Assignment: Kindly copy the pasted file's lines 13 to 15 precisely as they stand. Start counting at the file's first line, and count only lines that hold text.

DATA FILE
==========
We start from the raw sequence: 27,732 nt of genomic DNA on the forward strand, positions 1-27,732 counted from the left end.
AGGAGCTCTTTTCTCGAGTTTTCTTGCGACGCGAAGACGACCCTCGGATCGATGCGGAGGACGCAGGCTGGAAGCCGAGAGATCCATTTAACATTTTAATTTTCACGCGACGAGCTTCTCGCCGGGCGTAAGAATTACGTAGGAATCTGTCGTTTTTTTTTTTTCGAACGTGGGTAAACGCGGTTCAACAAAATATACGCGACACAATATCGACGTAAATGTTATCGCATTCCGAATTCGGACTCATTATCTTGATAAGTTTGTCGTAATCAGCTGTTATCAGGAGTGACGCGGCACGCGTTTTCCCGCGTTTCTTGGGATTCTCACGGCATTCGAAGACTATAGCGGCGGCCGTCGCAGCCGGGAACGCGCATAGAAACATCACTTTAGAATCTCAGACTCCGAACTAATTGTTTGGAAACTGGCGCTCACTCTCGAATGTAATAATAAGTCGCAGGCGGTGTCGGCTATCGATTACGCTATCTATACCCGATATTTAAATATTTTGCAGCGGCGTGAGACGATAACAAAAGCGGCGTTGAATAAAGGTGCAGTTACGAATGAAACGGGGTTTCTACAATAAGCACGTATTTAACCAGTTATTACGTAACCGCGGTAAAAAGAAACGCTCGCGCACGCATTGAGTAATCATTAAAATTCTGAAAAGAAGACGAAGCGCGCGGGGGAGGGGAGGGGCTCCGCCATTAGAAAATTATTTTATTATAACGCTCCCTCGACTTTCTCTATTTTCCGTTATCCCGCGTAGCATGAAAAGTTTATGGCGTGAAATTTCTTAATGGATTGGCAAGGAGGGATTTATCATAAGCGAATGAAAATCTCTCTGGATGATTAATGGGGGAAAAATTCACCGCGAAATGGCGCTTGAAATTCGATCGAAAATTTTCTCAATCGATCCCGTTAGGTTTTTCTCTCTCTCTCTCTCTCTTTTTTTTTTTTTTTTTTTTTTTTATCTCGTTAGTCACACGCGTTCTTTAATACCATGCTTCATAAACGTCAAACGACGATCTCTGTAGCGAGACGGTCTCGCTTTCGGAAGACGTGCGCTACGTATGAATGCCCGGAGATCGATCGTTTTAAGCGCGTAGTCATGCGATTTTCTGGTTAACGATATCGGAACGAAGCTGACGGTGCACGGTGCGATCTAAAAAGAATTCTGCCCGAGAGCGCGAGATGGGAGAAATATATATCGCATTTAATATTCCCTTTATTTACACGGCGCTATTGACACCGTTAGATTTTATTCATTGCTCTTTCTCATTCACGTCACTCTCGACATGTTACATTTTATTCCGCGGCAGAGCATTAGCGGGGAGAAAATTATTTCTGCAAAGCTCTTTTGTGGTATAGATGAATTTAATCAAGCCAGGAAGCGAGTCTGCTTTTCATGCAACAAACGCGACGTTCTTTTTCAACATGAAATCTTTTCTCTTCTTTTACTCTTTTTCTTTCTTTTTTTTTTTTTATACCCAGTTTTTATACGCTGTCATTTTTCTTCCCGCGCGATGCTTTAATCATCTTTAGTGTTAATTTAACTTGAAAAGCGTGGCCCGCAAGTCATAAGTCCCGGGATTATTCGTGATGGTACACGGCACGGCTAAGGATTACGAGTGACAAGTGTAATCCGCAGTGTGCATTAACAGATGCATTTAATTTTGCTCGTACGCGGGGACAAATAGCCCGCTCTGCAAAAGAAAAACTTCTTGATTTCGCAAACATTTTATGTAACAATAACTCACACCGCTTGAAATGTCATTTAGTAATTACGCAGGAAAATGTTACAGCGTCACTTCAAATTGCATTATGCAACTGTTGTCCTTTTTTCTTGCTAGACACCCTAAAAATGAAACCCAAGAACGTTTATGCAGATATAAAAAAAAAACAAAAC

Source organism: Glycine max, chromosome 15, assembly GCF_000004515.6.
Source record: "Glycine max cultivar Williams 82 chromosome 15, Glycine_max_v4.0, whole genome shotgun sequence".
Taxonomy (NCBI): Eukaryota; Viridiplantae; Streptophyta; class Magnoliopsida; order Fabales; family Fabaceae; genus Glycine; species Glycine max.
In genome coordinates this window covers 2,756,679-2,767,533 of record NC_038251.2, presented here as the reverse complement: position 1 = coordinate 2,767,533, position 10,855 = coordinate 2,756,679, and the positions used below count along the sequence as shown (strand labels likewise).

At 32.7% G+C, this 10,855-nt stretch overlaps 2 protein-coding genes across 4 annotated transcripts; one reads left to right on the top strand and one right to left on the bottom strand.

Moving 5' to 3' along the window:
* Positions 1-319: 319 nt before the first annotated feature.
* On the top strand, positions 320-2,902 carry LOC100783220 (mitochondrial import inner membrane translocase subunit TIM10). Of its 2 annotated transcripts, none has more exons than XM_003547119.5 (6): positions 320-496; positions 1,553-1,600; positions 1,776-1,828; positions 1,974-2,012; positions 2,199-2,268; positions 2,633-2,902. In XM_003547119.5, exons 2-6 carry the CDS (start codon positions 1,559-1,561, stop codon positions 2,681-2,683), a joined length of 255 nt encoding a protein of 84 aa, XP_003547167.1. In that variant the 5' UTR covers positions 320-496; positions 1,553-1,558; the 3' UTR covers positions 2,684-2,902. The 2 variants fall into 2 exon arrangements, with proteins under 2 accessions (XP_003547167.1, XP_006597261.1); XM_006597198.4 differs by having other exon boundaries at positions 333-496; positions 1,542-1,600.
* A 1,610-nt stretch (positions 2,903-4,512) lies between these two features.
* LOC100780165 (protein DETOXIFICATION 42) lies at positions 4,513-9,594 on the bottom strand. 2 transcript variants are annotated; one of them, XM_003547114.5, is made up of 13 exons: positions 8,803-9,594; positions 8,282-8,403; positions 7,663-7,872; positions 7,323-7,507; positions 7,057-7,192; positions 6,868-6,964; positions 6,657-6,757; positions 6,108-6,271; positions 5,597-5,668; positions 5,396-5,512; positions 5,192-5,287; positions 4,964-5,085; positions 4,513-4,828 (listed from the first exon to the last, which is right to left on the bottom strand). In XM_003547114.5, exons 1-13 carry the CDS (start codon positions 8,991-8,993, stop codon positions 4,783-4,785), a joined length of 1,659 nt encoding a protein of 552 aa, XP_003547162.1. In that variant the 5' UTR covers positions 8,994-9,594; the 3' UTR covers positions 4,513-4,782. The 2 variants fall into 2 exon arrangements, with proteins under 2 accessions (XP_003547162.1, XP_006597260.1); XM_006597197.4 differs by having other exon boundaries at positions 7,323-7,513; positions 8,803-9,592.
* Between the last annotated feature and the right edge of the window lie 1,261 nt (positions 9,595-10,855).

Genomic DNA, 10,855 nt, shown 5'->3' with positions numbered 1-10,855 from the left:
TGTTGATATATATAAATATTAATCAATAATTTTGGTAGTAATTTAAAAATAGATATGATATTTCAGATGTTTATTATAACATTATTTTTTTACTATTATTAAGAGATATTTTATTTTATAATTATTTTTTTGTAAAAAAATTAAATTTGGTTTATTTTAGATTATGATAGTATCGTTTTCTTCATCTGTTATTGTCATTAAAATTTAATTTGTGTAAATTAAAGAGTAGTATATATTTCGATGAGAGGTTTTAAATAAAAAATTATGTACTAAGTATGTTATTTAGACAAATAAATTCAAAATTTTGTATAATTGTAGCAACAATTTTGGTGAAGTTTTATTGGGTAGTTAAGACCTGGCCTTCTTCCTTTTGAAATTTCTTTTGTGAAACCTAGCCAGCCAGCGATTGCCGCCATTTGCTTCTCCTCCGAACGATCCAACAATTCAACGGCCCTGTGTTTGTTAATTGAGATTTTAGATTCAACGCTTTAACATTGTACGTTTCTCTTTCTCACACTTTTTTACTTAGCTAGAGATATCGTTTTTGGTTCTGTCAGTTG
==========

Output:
* Between the last annotated feature and the right edge of the window lie 1,261 nt (positions 9,595-10,855).

Genomic DNA, 10,855 nt, shown 5'->3' with positions numbered 1-10,855 from the left:
TGTTGATATATATAAATATTAATCAATAATTTTGGTAGTAATTTAAAAATAGATATGATATTTCAGATGTTTATTATAACATTATTTTTTTACTATTATTAAGAGATATTTTATTTTATAATTATTTTTTTGTAAAAAAATTAAATTTGGTTTATTTTAGATTATGATAGTATCGTTTTCTTCATCTGTTATTGTCATTAAAATTTAATTTGTGTAAATTAAAGAGTAGTATATATTTCGATGAGAGGTTTTAAATAAAAAATTATGTACTAAGTATGTTATTTAGACAAATAAATTCAAAATTTTGTATAATTGTAGCAACAATTTTGGTGAAGTTTTATTGGGTAGTTAAGACCTGGCCTTCTTCCTTTTGAAATTTCTTTTGTGAAACCTAGCCAGCCAGCGATTGCCGCCATTTGCTTCTCCTCCGAACGATCCAACAATTCAACGGCCCTGTGTTTGTTAATTGAGATTTTAGATTCAACGCTTTAACATTGTACGTTTCTCTTTCTCACACTTTTTTACTTAGCTAGAGATATCGTTTTTGGTTCTGTCAGTTG